Sunil Singhania is CIO - Equity Investments at Reliance Mutual Fund. Sunil has a total experience of over 24 years in equity markets and has been managing funds at Reliance Mutual Fund since 2003. Presently Sunil oversees domestic Equity assets of approx. Rs 50,000 crs and personally manages the flagship fund – Reliance Growth and other key offerings like Reliance Diversified Power sector, Mid & Small Cap and Small Cap fund. Sunil also manages assets worth 50 million USD in the offshore Equity Offering Reliance Emergent India Fund.
Sunil Singhania is the first from India to be elected as the Director on the Global Board of Governors of CFA Institute, USA. Sunil was the Promoter of The Association of NSE Members of India; a body of stock brokers. He was a member on the Standards & Practice Council of the CFA Institute, USA, for 6 years, the first and only member so far based in India to do so. Sunil was the Founder of the Indian Association of Investment Professionals, the CFA India society and was its President for a continuous period of eight years. Having travelled extensively across the world, Sunil has attended many global investment conferences and seminars.
Before his association with Reliance Mutual Fund, Sunil gained considerable experience on the sell side in Indian equity markets. He was the President of Motisons Securities Private Limited, a broking firm that he was instrumental in setting up. Later he was a Director- Research and Institutional Sales at Advani Share Brokers Private Limited, a full service broking outfit specializing in Indian equity and catering to local and global fund houses. Sunil was the Promoter of The Association of NSE Members of India; a body of stock brokers.
Brexit did not seem to have major impact on Indian equity market, with the Nifty holding above 8,000. Have we seen the worst of Brexit as far as our market in concerned? What is the longer term implication of this event on Indian equities?
India’s dependency on the UK via the trade and FDI channel is very low. UK accounts for only 3.4% and 1.4% of India's merchandise exports and imports respectively, as of FY16. In addition, FDI flows from UK to India stood at only US$1bn in FY15 and US$0.8bn in FY16.
Thus given the limited direct impact of ‘Brexit’, Indian markets have been fairly resilient. Having said that real impact from a global perspective may unfold only over a period of time, while the impact appears to be limited from a domestic context, for the reasons outlined above.
On the positive side the scope for monetary easing has increased with a generalized global easing environment, which can lead to higher allocations by foreign investors to promising markets like India.
The US Federal Reserve did not raise interest rates in their last monetary policy announcement. With Brexit behind us when do you expect the Fed to increase interest rates? What will be the impact of the rate hike on Indian equities?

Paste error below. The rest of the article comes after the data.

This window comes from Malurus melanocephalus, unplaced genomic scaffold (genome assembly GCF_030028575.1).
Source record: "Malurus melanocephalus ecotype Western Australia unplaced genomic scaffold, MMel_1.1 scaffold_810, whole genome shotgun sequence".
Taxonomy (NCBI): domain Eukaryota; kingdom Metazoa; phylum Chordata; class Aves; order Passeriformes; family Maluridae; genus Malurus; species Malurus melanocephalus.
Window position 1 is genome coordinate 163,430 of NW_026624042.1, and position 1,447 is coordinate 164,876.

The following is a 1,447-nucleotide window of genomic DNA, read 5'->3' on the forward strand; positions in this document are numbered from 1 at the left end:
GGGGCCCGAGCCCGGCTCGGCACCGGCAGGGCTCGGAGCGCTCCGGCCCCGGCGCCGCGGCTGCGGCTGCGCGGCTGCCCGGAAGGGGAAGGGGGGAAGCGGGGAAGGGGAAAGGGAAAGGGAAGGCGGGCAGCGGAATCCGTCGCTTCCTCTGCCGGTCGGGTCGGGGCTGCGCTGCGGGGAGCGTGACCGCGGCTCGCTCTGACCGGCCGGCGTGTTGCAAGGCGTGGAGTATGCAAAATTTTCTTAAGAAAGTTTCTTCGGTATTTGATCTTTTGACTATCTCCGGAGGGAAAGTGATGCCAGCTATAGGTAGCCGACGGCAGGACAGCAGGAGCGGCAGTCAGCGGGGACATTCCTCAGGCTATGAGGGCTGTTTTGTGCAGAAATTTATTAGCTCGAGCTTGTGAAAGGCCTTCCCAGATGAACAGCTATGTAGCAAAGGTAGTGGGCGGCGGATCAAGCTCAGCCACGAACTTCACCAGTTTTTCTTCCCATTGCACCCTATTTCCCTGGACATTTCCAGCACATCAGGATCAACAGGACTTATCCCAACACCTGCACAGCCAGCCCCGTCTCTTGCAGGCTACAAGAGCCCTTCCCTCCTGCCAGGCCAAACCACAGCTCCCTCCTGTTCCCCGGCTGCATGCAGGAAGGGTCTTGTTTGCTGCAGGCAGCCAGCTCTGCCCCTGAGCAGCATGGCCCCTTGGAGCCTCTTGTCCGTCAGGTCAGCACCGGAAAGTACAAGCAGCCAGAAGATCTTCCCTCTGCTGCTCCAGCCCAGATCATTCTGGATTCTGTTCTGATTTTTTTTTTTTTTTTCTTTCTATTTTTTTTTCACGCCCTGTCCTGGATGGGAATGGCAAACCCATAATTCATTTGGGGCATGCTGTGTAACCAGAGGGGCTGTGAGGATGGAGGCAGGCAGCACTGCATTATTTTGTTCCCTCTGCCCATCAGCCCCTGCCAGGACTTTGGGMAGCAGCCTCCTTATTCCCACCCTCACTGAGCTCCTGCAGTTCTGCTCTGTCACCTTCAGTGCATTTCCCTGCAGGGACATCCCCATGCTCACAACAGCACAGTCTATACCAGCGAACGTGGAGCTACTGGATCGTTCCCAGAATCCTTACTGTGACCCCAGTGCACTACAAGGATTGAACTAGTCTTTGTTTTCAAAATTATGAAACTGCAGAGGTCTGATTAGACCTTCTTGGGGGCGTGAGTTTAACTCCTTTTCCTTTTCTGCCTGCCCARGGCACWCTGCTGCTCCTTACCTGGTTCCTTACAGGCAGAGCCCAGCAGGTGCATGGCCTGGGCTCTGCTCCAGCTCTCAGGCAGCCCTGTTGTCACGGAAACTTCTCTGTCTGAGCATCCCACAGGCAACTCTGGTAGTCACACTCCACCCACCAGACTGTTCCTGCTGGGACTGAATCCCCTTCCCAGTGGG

In light of the current global scenario it’s unlikely that US Federal Reserve may opt for any sharp increase in interest rates. However, from an economic perspective US has been reasonably stable and given the long period of lower rates in that country, there is a case for gradual reversal during the year.
We have witnessed over the past few years that market fears for an event for months and when the event actually unfolds, the reaction is in fact positive. This happened across events like fiscal cliff, QE tapering, Greece elections, Brexit etc. Hence in the event of US rate hike, we do not anticipate a significant impact on domestic equities.
What are the major global risks other than Brexit and US Fed actions that our equity market may face in the coming months?
Global variables have been very dynamic and the investment cycles are becoming much shorter, increasing the volatility. Chinese economic growth is an important factor to keep track of as any significant deterioration can result is Yuan devaluation which in turn can lead to a huge currency volatility. In the near term there are key elections/referendum in few EU countries and US Presidential elections which needs to be monitored. The results of these events can potentially lead to higher volatility especially wrt EU where possibly some more countries may adopt a UK like stance of exiting EU.
However, from a domestic perspective we believe improving domestic macros, policy reforms and the impending festive season along with a global easy liquidity environment, can cushion the likely impact of these global event based risks.
Do you see the Reserve Bank making more rate cuts this fiscal year? If yes, what is the quantum of cuts that you expect this year?
We expect RBI to lower policy rate by an additional 25 bps in FY17, provided the hi-frequency inflation numbers continue to undershoot RBI’s projections. Even as the inflation trajectory does look somewhat ominous in the next couple of months owing to both seasonal and structural factors, we see limited upside risks as Core inflation is likely to remain sticky around 4.5%-5%.
Having said that we think that policy stance will incrementally become more data-dependent and clarity on this will emerge only with the 7th Pay Commission implementation, effect of monsoon on the disinflationary path of inflation, and degree of volatility from global factors (esp. commodity prices).
Hopefully, we will have good monsoon this year. Please talk a little bit about the effect of good monsoon on the Indian equity market, especially industry sectors that are likely to benefit from good monsoon?
After a slow start, the south-west monsoon activity has picked up significant pace with the deficit reduced to just 4% currently. As per Met Department July and August may have above average rainfall and therefore the deficit will likely bridge in the coming weeks
The effect of normal monsoon (after two consecutive bad years) to revive rural demand cannot be underestimated. Good monsoon can benefit a lot of core economy sectors like agriculture, infrastructure apart from improving consumption especially the discretionary spending from a rural context.